This is definitely a worrying sign for those within the church who had hoped that a new Pope would bring the Catholic church into the 20th century, now that we are firmly entrenched in the 21st

  15. WorldbyStorm said,

    April 13, 2009 at 8:07 am

    And to follow on from that thought yourcousin, also subgroupings of dissident priests and laity organised or not depending on taste. Indeed Rome can seem very far away from the typical parish whatever the liturgical commonality. I dislike seeing the RCC as an engine of reaction, it’s too vast and too complex for that, but despite being pretty damn sympathetic to it I do see it as a significant bastion of social conservatism across many axes… particularly in its most institutional forms. Although that said as well I’ve met more than a few of the activist laity who scare the hell out of me for their intrinsic conservatism which makes most priests seem like raving liberals.

  16. Andy Newman said,

    April 13, 2009 at 12:53 pm

    i think the question of what sort of atheist you are is important; it is relevant which cultural/religious background you come from, and what your terms of reference are.

    I always think of myself as a protestant atheist, because my familly background was both socialist and Methodist (on the more non-conformist wing of Methodism).

    But for me the real problem is naive secularism that proselytises against religion, based upon often childish and foolish arguments. So in a sense I think that what Tony Blair is saying here makes some sense.

    Within a religion there is always a tension between the orthodox conservative attempt to stick to historical interpretation of the teachings, and the more liberal attempts to seperate out what is fundamental and divivne, from those parts of the beliefs that are contingent and the product of historical and cultural factors.

    The step by Blair from being a Catholic high-church Anglican to being a Roman catholic is a small one, and more to do – i suspect – with ecumenicalism as any specific adherence to Roman doctrine.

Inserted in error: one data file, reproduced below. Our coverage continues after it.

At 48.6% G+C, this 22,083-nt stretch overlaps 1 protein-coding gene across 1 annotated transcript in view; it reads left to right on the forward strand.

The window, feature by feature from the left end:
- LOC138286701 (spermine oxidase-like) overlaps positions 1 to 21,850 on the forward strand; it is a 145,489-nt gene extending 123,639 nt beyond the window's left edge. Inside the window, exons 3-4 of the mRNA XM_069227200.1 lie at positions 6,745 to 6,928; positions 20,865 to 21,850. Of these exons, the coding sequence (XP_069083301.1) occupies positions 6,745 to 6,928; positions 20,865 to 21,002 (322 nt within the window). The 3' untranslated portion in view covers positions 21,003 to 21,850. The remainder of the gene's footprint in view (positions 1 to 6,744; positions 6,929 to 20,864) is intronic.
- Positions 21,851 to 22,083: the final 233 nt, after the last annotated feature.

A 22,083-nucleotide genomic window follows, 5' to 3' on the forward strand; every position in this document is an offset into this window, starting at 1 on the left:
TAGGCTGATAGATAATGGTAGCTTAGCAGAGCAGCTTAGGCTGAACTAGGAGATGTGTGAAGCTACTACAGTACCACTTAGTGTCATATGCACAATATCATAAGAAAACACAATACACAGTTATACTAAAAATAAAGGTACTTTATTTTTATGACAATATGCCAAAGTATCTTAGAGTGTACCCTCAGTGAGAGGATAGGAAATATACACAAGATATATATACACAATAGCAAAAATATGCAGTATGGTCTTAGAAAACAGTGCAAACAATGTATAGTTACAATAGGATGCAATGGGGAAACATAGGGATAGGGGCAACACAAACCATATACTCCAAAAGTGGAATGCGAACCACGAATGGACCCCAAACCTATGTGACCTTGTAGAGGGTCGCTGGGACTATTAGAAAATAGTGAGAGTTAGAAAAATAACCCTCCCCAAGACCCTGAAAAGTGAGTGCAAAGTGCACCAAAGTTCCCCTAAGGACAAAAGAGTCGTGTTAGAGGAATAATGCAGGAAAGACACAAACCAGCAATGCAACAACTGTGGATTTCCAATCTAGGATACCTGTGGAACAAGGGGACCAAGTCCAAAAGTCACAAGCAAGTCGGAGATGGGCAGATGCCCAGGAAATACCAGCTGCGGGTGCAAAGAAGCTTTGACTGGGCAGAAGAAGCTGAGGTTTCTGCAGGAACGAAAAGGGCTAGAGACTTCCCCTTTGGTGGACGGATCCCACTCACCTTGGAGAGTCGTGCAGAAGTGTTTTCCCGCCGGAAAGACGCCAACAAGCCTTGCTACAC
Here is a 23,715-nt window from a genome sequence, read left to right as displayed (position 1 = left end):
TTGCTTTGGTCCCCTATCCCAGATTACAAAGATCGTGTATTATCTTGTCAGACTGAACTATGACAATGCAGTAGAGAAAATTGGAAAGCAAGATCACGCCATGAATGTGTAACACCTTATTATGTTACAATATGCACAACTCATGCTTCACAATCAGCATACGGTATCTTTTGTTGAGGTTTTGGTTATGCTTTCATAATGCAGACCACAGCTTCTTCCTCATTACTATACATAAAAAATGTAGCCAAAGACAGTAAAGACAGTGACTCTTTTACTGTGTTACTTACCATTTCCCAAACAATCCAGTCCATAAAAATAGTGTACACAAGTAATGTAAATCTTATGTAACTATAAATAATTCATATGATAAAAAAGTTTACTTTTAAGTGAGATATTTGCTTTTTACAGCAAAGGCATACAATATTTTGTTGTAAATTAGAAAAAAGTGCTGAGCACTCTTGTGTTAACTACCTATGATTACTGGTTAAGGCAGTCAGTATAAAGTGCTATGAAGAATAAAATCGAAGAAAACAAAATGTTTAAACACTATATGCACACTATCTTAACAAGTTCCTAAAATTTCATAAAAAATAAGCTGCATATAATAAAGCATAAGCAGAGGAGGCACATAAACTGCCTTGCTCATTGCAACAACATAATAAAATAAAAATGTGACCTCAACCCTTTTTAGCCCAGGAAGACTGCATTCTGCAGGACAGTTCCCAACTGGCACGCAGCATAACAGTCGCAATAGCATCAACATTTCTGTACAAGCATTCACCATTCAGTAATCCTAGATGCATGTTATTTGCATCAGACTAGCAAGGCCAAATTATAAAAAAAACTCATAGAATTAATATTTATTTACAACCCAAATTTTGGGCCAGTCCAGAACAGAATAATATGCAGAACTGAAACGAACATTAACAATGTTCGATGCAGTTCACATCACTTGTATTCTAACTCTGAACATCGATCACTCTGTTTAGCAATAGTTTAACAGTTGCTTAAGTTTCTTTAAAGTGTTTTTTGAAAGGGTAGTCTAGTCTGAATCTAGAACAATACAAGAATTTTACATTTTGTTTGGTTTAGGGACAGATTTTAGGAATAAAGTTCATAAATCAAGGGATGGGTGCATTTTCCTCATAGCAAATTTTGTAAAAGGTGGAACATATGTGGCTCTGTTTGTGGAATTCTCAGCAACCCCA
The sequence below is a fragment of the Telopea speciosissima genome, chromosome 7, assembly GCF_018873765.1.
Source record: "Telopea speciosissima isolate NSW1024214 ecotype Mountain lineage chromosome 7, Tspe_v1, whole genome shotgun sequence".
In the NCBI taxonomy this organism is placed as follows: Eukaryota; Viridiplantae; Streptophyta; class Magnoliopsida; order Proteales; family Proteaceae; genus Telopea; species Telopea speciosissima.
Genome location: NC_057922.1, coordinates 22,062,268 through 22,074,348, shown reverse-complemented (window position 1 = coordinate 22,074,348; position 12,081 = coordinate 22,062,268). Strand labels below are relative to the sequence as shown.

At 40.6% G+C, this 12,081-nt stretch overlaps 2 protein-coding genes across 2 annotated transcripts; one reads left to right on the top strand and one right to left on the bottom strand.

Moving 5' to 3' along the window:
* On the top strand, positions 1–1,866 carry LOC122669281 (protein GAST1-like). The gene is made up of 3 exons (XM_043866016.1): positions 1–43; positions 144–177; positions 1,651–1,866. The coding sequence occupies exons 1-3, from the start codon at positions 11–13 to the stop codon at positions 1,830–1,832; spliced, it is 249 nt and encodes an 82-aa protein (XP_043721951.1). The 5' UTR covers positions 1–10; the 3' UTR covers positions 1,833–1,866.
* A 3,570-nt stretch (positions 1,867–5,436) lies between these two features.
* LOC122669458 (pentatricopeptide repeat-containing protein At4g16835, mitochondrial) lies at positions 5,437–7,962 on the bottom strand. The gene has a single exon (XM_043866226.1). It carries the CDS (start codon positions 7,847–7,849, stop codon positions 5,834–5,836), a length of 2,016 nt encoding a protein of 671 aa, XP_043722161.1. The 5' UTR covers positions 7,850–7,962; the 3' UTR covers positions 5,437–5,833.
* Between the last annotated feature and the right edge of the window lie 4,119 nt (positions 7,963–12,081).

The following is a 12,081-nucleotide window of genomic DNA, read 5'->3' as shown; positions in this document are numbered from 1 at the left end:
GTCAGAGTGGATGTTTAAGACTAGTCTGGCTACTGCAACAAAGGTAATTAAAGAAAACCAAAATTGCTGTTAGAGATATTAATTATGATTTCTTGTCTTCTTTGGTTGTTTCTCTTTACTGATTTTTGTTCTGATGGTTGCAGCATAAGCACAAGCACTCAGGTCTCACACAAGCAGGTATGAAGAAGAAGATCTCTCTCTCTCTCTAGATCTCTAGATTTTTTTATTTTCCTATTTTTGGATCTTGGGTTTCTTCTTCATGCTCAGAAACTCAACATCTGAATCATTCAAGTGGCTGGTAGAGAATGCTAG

17. Andy Newman said,

    April 13, 2009 at 12:57 pm

    “All that aside, splintered raises a most interesting point as to why one T. Blair thought he should join the RCC.”

    This needs to be undurstood within the context of the dynamic within episcopaleanism, where the debate between the liberals and conservatives is a very uncomfortable one if you are a socially liberal politician like Blair. His instinctive theological sympathy is with the conservatives, but this is out of step with his own social and political positions. Joining the church of Rome means that he can opt out of the whole dilema.

  18. charliemarks said,

    April 13, 2009 at 3:54 pm

    I like the fact that papal infallibility was introduced not as a means of empowering the pope, but limiting his authority. In other words, you can’t contradict what other popes have said… they’re infallible. So if Benny turns up one day and says he’s changed his mind about gay people the issue won’t be, do we follow this new doctrine, but rather, what gives with this guy contradicting the other popes?

    Now, I like those theologians from the european Christian tradition who accept the unknowability of the divine – the “atheist vicars” – and I can accept myself as a catholic on these terms. What interests me about Blair is why he didn’t become a Catholic sooner? All those years married to a Catholic, bringing the kids up Catholic…. what gives?

  19. Ray said,

    April 13, 2009 at 9:15 pm

    Yeah, the idea that God created the universe and wants us to behave in certain ways is just some fringe thing, like believing that Obama is the antichrist. It’s totally insulting to the mainstream of Christian believers, who are much more relaxed about the whole “existence” thing.